The irritability of muscle continues for some time after the death of the animal, and in some cold-blooded animals may continue for days. The properties of living muscle can therefore be studied on parts separated from the bodies of animals. A block of living muscle placed in the circuit of a galvanometer exhibits a remarkable description of electric tension so long as it is quiescent. A galvanometer is an instrument which indicates the presence and direction of electric currents in a wire by means of the deviations of a magnetic needle placed over an insulated coil. If the circuit of the wire be completed by making contact with the transversely cut extremities of the block of muscle, or with points equally distant from the centre, no current is exhibited; but if the contact be made with any other points, the galvanometer indicates the passage of a current through the wire from the point nearest the centre of the block of muscle to the other; and this current is strongest when one point of contact is at the centre of the block, and the other at one extremity. If, however, the muscle be made to contract, the condition of electric tension ceases.
36. Some time after death, at a period said to vary from ten minutes to eighteen hours, or longer, a state of rigidity of the muscles sets in, termed cadaveric rigidity or rigor mortis. It begins in the face, and extends successively to the trunk and upper and lower limbs, and disappears from the parts in the same order, after lasting for a period varying from a few hours to several days, and longest in those instances in which it has set in latest. It is longest delayed and most marked in strong subjects who have been cut off in full vigour. It never sets in till after the disappearance of irritability, and that circumstance is sufficient to show that it is not, as has sometimes been supposed, a contraction of the muscles. Rigor mortis is often so intense as to render it impossible to alter the attitude of the limbs without tearing the muscles or damaging the bones; but it never alters the position in which the body is lying; for example, it does not raise the jaw when it has dropped in death; and in this it differs obviously from muscular contraction. The use of muscles is to produce movement by their contraction; and when two opposing groups are both made spasmodically rigid, as may happen in tetanus, the stronger overcomes the other. But so far from this being the case in rigor mortis, it is known to every undertaker that a body stiffens in whatever position it is placed in. No doubt some apparently well authenticated stories are on record of movements of the limbs taking place in persons who had died of yellow fever; but, however difficult such cases may be to account for, the very circumstance that the movements were neither spasms nor mere twitchings, but of a combined description, shows that they were not a variety of rigor mortis, and did not originate in the muscular texture, but in the nerves; and the explanation of them must be sought in some irritation of the central nervous system, probably by a product of decomposition, before irritability had ceased in the muscles. It appears, then, that rigor mortis produces no change in the length of the muscles; and there seems good reason to accept the hypothesis that it is a phenomenon due to chemical change which coagulates the myosin; but it must be admitted that we are not yet properly acquainted with the chemical distinctions of muscle prior to, during, and subsequent to rigor mortis.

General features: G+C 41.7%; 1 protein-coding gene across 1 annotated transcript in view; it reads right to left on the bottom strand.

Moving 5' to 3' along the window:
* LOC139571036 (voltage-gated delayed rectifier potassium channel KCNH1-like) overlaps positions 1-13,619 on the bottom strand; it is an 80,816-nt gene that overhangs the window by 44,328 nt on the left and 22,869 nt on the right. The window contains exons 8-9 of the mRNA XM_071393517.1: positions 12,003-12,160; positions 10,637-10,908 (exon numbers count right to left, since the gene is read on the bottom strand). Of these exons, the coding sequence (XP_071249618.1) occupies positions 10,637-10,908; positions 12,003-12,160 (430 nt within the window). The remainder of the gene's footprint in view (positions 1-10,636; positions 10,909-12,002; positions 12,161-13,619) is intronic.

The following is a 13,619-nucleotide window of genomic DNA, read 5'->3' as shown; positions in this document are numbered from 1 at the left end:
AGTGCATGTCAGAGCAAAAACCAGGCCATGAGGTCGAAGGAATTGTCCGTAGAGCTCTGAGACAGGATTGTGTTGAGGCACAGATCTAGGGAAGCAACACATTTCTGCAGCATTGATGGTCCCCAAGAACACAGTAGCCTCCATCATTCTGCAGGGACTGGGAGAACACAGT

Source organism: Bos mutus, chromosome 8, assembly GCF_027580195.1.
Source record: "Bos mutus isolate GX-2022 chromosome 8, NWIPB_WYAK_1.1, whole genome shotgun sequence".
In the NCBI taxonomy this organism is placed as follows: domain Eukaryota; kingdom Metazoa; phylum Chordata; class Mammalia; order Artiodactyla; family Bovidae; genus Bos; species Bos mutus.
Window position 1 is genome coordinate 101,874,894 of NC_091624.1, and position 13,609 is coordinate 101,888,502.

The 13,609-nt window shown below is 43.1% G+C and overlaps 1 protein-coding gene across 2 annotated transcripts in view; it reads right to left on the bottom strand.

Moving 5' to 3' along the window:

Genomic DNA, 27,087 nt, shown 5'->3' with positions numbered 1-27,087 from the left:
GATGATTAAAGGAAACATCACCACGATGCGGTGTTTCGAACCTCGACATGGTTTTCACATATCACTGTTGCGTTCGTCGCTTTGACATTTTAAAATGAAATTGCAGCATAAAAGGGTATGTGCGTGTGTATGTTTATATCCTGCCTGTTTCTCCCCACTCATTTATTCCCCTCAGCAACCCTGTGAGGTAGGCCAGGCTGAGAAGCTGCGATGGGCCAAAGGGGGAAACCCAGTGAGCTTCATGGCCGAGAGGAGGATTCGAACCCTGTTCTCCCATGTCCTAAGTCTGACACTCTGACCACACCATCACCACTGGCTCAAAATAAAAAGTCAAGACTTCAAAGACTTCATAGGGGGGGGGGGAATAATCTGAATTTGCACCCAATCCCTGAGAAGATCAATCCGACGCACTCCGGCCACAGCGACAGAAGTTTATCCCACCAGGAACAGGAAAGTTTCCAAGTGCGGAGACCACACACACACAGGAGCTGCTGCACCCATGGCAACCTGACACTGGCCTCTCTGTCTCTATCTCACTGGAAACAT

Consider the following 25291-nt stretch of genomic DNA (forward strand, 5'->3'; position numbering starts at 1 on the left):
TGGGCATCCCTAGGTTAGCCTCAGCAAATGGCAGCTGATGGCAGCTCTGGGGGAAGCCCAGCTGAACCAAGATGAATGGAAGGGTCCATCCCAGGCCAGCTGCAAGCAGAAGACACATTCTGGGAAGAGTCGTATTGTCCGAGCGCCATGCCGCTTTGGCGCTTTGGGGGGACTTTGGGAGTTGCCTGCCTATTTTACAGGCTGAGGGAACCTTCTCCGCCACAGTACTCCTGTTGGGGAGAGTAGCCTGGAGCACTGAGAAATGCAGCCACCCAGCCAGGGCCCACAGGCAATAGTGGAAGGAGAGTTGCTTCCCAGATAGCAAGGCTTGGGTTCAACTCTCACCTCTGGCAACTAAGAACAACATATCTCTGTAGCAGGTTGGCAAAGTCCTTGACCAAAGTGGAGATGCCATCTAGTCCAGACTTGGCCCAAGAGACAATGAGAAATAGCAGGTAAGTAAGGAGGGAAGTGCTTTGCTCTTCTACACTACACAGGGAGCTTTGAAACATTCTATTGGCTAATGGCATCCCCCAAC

Fig. 32. Deep surface of soleus muscle.